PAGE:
New medical technologies fuel Polyzen's growth

Polyzen (Apex, NC) is expanding capacity and adding employees to meet rapidly growing demand for its proprietary medical materials, including a new polyurethane film for low-pressure balloons used in cardiovascular and other surgeries.

The 70-plus employee company has added about 25 employees in the past year, and may add another 25 in

Specialized film welding creates 3D balloons with high neck-to-body ratios.

the coming year depending on release dates for planned programs, Polyzen President Rich Kindberg told Plastics Today in an interview.

"Most of the new hires have been in production, but we have added front-office personnel, including engineering as well," he said. "We had a big growth last year, and this year we are hoping to do the same."

Equipment will be added in "the same sweet spot" where it currently operates: film extrusion, dip molding, RF welding, assembly and packaging in Class 10,000 clean rooms, skiving, and lay flat tubing, Kindberg said.

Latex replacement

Growth is being fueled by new products and processes for specialized medical applications, many of which target replacement of latex, which can create allergic reactions.

A new series of thermoplastic polyurethane films from Polyzen can be thermoformed, then welded together to form a medical balloon that achieves neck-to-body ratios unattainable with dip molding, according to Kindberg

The Polyzen low-pressure balloons can be produced in any size and configuration as small as 0.200 inches and offered in 1:5, 1:10, and 1:20 neck-to-body ratios, and any variation in between. They can be produced in thicknesses ranging from 1 to 10 mils.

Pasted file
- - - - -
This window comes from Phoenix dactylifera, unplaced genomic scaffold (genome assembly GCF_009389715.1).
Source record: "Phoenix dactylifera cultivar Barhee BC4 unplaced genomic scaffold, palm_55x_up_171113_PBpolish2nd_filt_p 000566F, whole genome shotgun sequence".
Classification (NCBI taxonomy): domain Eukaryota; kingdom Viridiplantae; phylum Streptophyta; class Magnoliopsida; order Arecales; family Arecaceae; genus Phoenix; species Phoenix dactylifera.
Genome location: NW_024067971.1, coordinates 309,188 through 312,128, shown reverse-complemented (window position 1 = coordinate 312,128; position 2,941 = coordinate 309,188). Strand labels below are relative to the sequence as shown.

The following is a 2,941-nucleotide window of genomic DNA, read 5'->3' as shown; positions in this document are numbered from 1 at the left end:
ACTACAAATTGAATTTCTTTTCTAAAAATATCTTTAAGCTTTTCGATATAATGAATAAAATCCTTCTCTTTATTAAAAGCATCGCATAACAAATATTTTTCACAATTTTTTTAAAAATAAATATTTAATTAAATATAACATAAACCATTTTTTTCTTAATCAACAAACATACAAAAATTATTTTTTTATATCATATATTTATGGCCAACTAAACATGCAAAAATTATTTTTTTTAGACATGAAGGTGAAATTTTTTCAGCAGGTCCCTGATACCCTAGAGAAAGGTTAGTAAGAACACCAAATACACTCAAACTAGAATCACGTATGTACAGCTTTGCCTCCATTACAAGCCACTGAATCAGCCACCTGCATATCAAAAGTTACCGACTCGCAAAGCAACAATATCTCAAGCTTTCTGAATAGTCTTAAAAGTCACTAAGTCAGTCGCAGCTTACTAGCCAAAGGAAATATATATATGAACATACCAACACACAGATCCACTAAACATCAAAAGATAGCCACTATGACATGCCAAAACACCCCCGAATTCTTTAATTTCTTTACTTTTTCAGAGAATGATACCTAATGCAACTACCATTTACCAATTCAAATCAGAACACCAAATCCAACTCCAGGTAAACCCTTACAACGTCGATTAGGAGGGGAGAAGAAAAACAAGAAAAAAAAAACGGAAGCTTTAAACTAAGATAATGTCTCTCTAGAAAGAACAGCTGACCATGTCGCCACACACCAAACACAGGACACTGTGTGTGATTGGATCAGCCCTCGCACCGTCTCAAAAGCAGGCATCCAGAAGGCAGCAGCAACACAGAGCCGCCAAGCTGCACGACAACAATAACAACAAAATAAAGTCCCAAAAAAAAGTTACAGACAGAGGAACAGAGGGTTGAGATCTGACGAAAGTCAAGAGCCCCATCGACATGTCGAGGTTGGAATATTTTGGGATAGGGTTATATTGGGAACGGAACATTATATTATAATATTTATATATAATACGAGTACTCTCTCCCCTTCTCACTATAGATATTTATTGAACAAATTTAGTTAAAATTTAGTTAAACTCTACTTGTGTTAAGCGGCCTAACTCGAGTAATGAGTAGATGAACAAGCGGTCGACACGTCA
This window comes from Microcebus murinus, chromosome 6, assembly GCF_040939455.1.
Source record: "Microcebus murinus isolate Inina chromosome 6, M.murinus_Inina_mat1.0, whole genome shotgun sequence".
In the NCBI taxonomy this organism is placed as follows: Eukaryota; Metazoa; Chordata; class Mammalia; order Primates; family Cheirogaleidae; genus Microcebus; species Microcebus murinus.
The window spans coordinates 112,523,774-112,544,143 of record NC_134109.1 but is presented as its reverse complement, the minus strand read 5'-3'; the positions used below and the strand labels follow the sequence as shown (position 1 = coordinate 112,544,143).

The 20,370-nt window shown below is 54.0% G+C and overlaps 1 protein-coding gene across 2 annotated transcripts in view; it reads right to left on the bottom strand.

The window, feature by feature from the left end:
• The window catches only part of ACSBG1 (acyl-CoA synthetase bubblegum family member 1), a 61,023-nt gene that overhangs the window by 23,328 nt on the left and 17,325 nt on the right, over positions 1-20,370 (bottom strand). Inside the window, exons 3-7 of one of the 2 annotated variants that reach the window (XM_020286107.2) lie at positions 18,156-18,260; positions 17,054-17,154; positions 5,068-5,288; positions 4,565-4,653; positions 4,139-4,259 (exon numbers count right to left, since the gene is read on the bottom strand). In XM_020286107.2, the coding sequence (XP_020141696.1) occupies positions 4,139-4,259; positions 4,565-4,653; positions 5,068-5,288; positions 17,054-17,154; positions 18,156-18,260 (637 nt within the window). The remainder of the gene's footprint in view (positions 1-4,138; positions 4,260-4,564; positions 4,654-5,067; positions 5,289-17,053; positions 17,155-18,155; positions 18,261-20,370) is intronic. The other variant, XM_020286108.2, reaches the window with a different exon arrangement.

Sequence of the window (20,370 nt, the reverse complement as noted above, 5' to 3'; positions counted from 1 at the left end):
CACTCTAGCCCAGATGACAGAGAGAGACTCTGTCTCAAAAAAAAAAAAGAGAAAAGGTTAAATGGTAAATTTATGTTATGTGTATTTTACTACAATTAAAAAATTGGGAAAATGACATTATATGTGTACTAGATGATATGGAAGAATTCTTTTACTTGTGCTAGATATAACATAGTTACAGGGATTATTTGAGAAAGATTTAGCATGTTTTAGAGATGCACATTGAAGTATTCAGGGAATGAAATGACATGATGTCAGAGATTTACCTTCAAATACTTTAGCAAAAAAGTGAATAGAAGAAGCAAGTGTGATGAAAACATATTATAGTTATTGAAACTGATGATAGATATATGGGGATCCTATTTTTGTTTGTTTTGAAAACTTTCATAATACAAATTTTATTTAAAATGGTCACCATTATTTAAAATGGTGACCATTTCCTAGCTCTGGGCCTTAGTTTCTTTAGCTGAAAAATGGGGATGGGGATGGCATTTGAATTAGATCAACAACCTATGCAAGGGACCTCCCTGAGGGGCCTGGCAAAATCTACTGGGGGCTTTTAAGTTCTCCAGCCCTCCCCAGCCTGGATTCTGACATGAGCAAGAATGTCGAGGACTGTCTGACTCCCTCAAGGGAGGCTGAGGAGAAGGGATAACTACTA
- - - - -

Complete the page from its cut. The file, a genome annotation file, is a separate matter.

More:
Previously, the configuration of non-latex, low-pressure balloons was considered undesirable due to limitations of the two-dimensional form, and the low-pressure (between 1-2 psi) was too low for certain medical applications. The patented process allows pressures up to 5 psi. Polyzen also considers welding to be a core competence, and in this case allows production of three-dimensional shapes with strong seams.

Applications for the Polyzen low-pressure polyurethane balloons include gastrointestinal and vascular devices, as well as catheters used for drug delivery.

Inflatable support for surgeons

Polyzen was awarded a US patent last year for a prostate immobilization balloon based on proprietary thermoforming and RF welding capabilities. The device provides inflatable support that is articulated to provide precise positioning and cradling of the prostate during radiation therapy.

Another growth area for Polyzen is dip molding and coating of both polyurethane and silicone materials.

Assembly and packaging are growing at Polyzen, a medical contract manufacturer.

Polyurethane and silicone require a solvent to become liquids. In dip molding, a positive mold (a mandrel) is heated and dipped into a resin/solvent solution and then removed. Multiple dipping builds up wall thickness.  After the material cures on the mandrel, the product is stripped off. It's a cost-effective way to make thin-film products for low-volume applications because tool costs are low.

It can be difficult, however, to mold thin films free of pin holes. Handling of the solvents can be expensive.

Liquid injection molding is used to produce silicone parts in higher volumes. Blow molding is used for high-volume production of polyurethane parts.

Kindberg said that Polyzen does not disclose specific equipment capabilities for competitive reasons.

Polyzen was formed in 1991.




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